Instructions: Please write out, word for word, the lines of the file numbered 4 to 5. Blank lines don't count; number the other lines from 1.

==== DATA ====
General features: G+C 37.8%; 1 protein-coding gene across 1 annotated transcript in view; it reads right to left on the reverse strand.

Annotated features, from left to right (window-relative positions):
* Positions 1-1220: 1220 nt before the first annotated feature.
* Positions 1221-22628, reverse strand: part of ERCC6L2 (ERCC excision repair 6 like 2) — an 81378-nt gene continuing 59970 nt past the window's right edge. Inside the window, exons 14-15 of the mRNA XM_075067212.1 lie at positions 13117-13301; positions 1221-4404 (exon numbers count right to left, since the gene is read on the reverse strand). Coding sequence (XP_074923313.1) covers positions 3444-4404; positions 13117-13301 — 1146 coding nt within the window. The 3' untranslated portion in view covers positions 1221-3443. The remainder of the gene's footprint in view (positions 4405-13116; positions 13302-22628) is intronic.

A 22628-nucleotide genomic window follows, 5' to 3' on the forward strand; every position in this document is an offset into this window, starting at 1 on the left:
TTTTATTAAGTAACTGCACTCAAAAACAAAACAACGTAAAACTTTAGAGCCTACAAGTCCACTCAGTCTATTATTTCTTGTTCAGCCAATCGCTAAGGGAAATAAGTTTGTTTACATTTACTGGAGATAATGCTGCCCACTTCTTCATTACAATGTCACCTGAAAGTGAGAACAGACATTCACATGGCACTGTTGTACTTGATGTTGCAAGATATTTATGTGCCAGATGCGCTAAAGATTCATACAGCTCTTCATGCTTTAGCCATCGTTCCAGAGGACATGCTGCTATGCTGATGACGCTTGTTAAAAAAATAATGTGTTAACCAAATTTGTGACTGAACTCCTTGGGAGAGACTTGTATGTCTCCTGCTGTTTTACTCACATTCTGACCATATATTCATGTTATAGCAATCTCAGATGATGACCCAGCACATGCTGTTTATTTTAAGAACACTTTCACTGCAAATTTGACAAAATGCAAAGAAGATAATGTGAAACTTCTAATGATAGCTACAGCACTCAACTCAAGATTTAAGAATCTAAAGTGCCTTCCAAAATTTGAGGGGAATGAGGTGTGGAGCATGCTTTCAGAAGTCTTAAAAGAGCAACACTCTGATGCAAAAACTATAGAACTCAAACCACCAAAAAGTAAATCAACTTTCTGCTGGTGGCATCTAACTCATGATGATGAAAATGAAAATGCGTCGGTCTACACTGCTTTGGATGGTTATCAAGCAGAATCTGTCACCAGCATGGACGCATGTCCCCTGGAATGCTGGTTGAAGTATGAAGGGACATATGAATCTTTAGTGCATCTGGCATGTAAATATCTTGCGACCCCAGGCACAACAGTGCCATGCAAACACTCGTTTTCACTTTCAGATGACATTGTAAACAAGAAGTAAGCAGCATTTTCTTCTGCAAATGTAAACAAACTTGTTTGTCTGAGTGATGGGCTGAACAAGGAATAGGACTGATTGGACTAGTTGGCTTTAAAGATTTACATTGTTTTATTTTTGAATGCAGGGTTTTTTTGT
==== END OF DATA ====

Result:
* Positions 1221-22628, reverse strand: part of ERCC6L2 (ERCC excision repair 6 like 2) — an 81378-nt gene continuing 59970 nt past the window's right edge. Inside the window, exons 14-15 of the mRNA XM_075067212.1 lie at positions 13117-13301; positions 1221-4404 (exon numbers count right to left, since the gene is read on the reverse strand). Coding sequence (XP_074923313.1) covers positions 3444-4404; positions 13117-13301 — 1146 coding nt within the window. The 3' untranslated portion in view covers positions 1221-3443. The remainder of the gene's footprint in view (positions 4405-13116; positions 13302-22628) is intronic.

A 22628-nucleotide genomic window follows, 5' to 3' on the forward strand; every position in this document is an offset into this window, starting at 1 on the left: